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    Moses Coates and his family were among the first settlers in the township when they began farming the 80-acre site in 1754. When the Revolutionary War ignited, Moses served as a private in the Chester County Militia. The Coates home became a headquarters for American officers and aides, who slept on mattresses in the farmhouse floor. During the encampment at nearby Valley Forge, Generals Horatio Gates and Thomas Mifflin were guests, and General Benedict Arnold spent a week following the victory at Saratoga. The wounded were also cared for in the Coates home, and Moses’ wife and daughters carried food, clothing, and medicine to troops at Valley Forge. The Coates home and land were sold in 1806 to dairy farmers, and several families continued to farm the property until 1928. The owners sold 30 acres of the original tract for residential development, and in 1933 most of the remaining land became the Meadowbrook Golf Club. The Phoenixville Area School District acquired the land — including the 3.5 acres of the Coates house and barn — by eminent domain several years ago in order to grow its educational campus. An early learning center and elementary school were built and athletic fields were expanded. In July, the district applied for a demolition permit to raze the 18th-century barn.

    meadowbrook farmstead 1200Near Valley Forge, the Meadowbrook Farmstead was headquarters for American officers during the Revolutionary War.  (Image courtesy of Preservation Pennsylvania)

    The Schuylkill Township Historical Commission has stepped in to save the remaining buildings, both of which are on the National Register of Historic Places, and the demo permit has been put on hold, explained commission member Sandy Momyer. “We are working with the school district, and a task force has been formed to find a solution for the house and barn. We hope to offer ideas for a long-term use for the historic structures, something that fits the needs of the district as well as our own. “It’s a wonderful little site,” Momyer said. “Once we have the logistics worked out and we find someone to lease it and do the rehab it needs, we’ll find the right reuse. We’re optimistic.” Mining historyOne of the more unusual buildings on the 2017 Pennsylvania At Risk list, a children’s clothing factory, is in Lansford, Carbon County, the Northeastern Pennsylvania region that provided the anthracite coal that once helped to power the nation. The economy has been buoyed by tourism in the Pocono Mountains in more recent years, and Lansford’s neighbors, Jim Thorpe and Tamaqua, have been revitalized thanks to those visitors. But the borough of Lansford continues to struggle, explained Kim Novak, whose grandfather worked one of the oldest deep mines in Carbon County. “When that closed, so many miners were forced out of work. If they were close to retirement, they were done with their work lives.” Much of the history and documentation related to Lansford’s history is about the mining industry. But the wives and sisters of the miners had jobs in another industry — the once thriving garment factories of Lansford and surrounding towns. “There isn’t much written about them, but it was a huge industry and it was responsible for the economy of these towns after the mines closed,” Novak said.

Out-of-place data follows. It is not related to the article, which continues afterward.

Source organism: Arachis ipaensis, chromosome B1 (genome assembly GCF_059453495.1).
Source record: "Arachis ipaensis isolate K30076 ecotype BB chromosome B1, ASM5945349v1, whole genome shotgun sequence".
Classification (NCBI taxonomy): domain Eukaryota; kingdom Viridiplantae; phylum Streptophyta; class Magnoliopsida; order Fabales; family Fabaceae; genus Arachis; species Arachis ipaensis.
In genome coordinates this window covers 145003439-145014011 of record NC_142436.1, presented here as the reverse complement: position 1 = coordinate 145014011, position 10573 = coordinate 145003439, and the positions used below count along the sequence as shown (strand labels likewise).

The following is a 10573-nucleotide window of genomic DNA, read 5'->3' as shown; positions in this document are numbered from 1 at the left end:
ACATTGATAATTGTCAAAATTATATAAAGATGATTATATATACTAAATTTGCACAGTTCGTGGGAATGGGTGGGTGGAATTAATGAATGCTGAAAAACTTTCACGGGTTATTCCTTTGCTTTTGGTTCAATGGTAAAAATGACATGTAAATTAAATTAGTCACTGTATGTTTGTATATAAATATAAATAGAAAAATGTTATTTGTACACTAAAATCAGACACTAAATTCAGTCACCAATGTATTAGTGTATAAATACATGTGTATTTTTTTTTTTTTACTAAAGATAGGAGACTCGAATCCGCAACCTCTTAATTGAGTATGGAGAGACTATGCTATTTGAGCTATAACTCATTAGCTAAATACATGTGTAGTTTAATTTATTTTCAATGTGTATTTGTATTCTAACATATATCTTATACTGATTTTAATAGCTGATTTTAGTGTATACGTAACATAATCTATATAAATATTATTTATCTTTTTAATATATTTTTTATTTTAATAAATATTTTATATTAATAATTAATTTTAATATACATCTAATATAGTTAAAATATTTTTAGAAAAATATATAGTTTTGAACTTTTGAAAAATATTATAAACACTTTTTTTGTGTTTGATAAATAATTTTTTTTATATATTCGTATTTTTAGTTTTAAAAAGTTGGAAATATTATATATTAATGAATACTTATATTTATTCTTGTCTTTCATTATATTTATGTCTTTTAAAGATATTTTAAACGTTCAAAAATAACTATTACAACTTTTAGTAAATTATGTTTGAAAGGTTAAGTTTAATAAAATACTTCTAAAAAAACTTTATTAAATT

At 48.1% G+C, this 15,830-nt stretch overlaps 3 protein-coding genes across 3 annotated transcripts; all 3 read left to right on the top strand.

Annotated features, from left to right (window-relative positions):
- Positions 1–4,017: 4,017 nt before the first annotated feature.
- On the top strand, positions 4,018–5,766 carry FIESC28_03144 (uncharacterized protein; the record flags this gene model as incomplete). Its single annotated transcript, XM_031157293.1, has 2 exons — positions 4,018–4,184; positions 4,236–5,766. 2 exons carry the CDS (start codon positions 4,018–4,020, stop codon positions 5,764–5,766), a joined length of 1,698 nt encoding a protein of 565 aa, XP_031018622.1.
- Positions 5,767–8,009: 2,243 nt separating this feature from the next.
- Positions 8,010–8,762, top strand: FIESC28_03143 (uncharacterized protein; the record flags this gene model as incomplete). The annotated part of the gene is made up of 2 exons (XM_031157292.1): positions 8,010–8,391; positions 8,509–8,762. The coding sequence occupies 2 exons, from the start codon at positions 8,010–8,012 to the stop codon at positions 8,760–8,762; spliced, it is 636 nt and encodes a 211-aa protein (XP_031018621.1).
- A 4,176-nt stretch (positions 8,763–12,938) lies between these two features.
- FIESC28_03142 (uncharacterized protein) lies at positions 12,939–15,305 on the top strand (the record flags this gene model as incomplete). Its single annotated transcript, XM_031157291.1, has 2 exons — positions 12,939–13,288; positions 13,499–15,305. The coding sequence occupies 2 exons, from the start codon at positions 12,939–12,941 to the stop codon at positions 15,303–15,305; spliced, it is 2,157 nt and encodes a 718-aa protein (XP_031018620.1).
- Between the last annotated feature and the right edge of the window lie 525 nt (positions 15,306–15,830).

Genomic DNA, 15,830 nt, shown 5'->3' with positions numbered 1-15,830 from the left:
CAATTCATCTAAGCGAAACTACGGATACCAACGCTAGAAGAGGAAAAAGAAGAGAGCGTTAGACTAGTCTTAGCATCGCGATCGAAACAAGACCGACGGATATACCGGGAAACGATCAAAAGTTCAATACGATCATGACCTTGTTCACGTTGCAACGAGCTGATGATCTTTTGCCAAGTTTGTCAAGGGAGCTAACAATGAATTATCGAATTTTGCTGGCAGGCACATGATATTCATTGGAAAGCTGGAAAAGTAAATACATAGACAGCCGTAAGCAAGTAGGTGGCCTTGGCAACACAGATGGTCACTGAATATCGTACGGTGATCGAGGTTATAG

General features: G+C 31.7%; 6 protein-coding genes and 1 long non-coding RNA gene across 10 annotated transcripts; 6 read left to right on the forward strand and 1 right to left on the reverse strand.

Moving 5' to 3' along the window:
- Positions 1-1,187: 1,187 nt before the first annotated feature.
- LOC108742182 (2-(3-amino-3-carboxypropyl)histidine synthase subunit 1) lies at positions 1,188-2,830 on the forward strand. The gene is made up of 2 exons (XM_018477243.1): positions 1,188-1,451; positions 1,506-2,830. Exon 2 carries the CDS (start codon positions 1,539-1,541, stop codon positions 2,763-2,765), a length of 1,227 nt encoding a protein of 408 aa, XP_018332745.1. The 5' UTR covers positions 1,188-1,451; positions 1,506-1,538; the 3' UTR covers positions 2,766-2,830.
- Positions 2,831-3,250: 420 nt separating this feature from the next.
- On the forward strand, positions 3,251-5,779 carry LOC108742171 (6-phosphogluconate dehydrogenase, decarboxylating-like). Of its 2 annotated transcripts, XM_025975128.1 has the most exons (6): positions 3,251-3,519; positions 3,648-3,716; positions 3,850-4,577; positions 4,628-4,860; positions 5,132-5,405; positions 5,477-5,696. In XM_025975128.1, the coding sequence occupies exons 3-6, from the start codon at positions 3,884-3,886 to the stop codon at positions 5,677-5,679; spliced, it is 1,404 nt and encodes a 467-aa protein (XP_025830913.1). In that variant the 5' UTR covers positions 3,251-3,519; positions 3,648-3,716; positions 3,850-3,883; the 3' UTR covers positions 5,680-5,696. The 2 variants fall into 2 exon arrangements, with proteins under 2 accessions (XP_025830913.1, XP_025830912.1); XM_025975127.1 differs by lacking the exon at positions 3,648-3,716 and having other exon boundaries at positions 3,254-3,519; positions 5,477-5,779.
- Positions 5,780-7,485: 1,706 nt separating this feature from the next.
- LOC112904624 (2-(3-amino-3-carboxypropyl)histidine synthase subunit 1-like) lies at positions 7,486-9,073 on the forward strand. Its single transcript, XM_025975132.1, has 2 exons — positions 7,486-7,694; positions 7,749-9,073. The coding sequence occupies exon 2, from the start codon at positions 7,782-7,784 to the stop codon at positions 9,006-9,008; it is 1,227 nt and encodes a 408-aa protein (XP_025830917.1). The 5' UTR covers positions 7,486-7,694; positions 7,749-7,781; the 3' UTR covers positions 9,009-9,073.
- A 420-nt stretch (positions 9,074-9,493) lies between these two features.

Kiddie Kloes Factory 1200 Local residents own and hope to rehab the former Kiddie Kloes Factory in Lansford Borough, Pennsylvania. (Image courtesy of Preservation Pennsylvania)

    One of the garment businesses that had a prominent role in Lansford was the Kiddie Kloes Factory, owned by the Rosenau Brothers, which produced the Cinderella dress label made famous in the 1940s by child movie idol Shirley Temple and later by Brooke Shields. The company operated until 1996, when it went bankrupt.

    “The old factory fell into disrepair and hasn’t been used for anything except storage for many years,” said Novak, who purchased the building in 2014 with her sister. “We didn’t want to see it knocked down.”  Working with volunteers and contractors, they are slowly cleaning out the three-story structure, trying to keep up with repairs to the roof, and consulting with the Lansford Historical Society to find a new role for the building. Their hope is to repurpose the former clothing factory as a community center, with space for art studios, dance, and music classes. “There is such a void of performing and visual arts in our little town,” Novak said. Find the full 2017 “Pennsylvania At Risk” list of historic structures at Preservation Pennsylvania.